Creating a Dockerized Hugo + AsciiDoctor Toolchain

In the first article of this series we saw how to get Hugo with AsciiDoctor up and running. With macOS and Homebrew the installation of the needed tools is quit easy. However, installing ruby gems can be challenging from time to time, especially with both having the system ruby installation of macOS and the Homebrew ruby package in place. The system installation is outdated and not writable, but still the default the gem tool finds when trying an installation. You might get through it once, but since I use to work on multiple Macs, things get quite annoying. And what about Linux, which will be the tooling platform when ist comes to continuos deployment? And what about Windows?

Both for setup speed and reproducibility manual installations on varying platforms are not acceptable. But for a few years now we have a great alternative for toolchain-in-a-box provisioning. As you might have guessed, we’re talking about:


When it comes to modern software toolchains, it might be fair to say there is only one (or 1.5) tool(s) we have to take care of: Docker. The other "0.5" tool to increase convenience and reproducibility when working with Docker-based toolchains is Docker Compose.

For those who never touched these tools so far, here’s the elevator pitch: Docker lets us create immutable, Linux-based "Virtual Machine Images" that can be started as totally reproducible and super-lightweight "Virtual Machines".

More precisely though, a Linux filesystem containing applications and supporting stuff (minus the Kernel) can be canned in a layered image, based on which a fenced Process will be started on a Linux Host system. The fencing includes process isolation, cpu, memory, networking and more. From within the fence, it feels like virtualization. But in the end, it’s just a native process running isolated on the Linux host.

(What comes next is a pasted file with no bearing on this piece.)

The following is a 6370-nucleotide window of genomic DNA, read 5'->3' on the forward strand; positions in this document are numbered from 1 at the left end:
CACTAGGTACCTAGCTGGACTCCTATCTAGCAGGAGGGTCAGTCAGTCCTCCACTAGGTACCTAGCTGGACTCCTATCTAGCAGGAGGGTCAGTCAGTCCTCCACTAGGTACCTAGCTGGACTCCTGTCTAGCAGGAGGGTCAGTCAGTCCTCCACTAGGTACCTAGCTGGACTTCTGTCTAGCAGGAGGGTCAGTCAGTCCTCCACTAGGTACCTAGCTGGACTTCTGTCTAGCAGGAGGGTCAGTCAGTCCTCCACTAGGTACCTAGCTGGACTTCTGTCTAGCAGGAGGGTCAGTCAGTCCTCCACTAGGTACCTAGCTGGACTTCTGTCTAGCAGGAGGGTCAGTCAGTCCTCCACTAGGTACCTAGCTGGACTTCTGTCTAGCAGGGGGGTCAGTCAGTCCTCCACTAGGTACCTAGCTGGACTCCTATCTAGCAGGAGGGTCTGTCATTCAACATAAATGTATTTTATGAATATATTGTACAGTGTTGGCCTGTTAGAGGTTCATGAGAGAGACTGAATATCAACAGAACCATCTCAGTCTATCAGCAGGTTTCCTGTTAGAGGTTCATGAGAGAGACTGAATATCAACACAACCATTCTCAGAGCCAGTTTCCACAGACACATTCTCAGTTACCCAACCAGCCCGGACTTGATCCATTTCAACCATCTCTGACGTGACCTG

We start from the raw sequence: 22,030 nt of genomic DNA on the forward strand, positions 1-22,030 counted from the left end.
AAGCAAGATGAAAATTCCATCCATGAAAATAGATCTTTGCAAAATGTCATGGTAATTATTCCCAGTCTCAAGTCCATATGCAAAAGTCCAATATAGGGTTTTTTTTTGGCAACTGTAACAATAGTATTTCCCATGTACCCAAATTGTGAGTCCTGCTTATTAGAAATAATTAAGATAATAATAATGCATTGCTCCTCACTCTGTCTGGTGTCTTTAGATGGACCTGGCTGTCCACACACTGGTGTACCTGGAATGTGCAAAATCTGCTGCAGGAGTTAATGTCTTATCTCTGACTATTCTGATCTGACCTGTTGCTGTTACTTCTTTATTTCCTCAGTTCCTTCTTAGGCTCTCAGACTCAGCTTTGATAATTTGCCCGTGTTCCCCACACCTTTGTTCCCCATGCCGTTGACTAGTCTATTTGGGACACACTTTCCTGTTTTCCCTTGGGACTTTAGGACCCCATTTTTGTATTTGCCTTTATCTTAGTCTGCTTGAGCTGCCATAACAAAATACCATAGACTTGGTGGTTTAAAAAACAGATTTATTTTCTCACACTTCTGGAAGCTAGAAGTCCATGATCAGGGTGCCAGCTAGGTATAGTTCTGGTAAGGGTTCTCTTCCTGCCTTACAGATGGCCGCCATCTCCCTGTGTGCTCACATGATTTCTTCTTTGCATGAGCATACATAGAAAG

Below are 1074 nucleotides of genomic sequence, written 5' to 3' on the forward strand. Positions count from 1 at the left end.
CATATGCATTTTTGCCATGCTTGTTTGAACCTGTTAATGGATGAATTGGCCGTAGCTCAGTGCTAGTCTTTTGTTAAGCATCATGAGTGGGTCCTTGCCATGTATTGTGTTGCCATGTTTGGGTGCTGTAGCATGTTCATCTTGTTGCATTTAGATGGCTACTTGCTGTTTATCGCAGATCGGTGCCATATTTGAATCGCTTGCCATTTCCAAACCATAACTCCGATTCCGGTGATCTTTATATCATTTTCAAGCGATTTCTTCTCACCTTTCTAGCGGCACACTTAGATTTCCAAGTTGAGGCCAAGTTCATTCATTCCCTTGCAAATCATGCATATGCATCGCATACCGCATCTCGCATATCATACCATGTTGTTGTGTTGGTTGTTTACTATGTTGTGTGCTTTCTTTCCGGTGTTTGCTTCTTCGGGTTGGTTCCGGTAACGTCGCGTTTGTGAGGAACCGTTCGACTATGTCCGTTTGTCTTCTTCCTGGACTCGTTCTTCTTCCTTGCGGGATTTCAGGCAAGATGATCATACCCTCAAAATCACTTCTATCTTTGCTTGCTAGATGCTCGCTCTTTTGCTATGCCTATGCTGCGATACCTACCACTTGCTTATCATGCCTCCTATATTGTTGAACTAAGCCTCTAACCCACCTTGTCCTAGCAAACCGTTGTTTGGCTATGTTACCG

Docker obviously runs natively on Linux, but Docker Desktop for Mac and Docker Desktop for Windows both manage to give you a next-to-native experince on macOS and Windows.

Creating a Hugo+AsciiDoc Toolchain Image

The basic idea now is to utilize a self-contained toolchain based on Linux, canned in a Docker image. Looking around at Docker Hub - probably the most popular Docker image repository (or registry, as it is called in the Docker world) - you will find a lot of images providing something similar to what we need. Bryan Klein wrote a nice blog post describing his Docker-based Hugo toolchain along with a sample project, which we could use as well.

On the other hand, why not create a tailored image on our own? We (hopefully) know exactly what we want, so let’s create our tooling image ourselves.

I chose to use Ubuntu 18.04 as base image. Image size is not our primary concern for toolchains, so there is no need to use Alpine or Debian Slim.

Since Docker images are immutable, we are not limited to the distribution package management for chosing what and how to install - the main benefit of the managed packages is the maintainability over time in a mutable system. But instead of upgrading a running system, with Docker we always create a new system with upgrades included. As such we are free to combine whatever works best after image creating. For that reason I chose to install Hugo directly as a precompiled static binary from the official release page. AsciiDoctor and its tool are fetched as Ruby gems.

The default process to be started is hugo serve, which is what we want to use during development time.

Here is the resulting Dockerfile. The full project can be found on GitHub.

FROM ubuntu:18.04

ENV DOCUMENT_DIR=/hugo-project

RUN apt-get update && apt-get upgrade -y \
      && DEBIAN_FRONTEND=noninteractive apt-get install -y --no-install-recommends \
           ruby ruby-dev make cmake build-essential bison flex \
      && apt-get clean \
      && rm -rf /var/lib/apt/lists/* \
      && rm -rf /tmp/*
RUN gem install --no-document asciidoctor asciidoctor-revealjs \
         rouge asciidoctor-confluence asciidoctor-diagram coderay pygments.rb

ADD${HUGO_VERSION}/hugo_${HUGO_VERSION}_Linux-64bit.tar.gz /tmp/hugo.tgz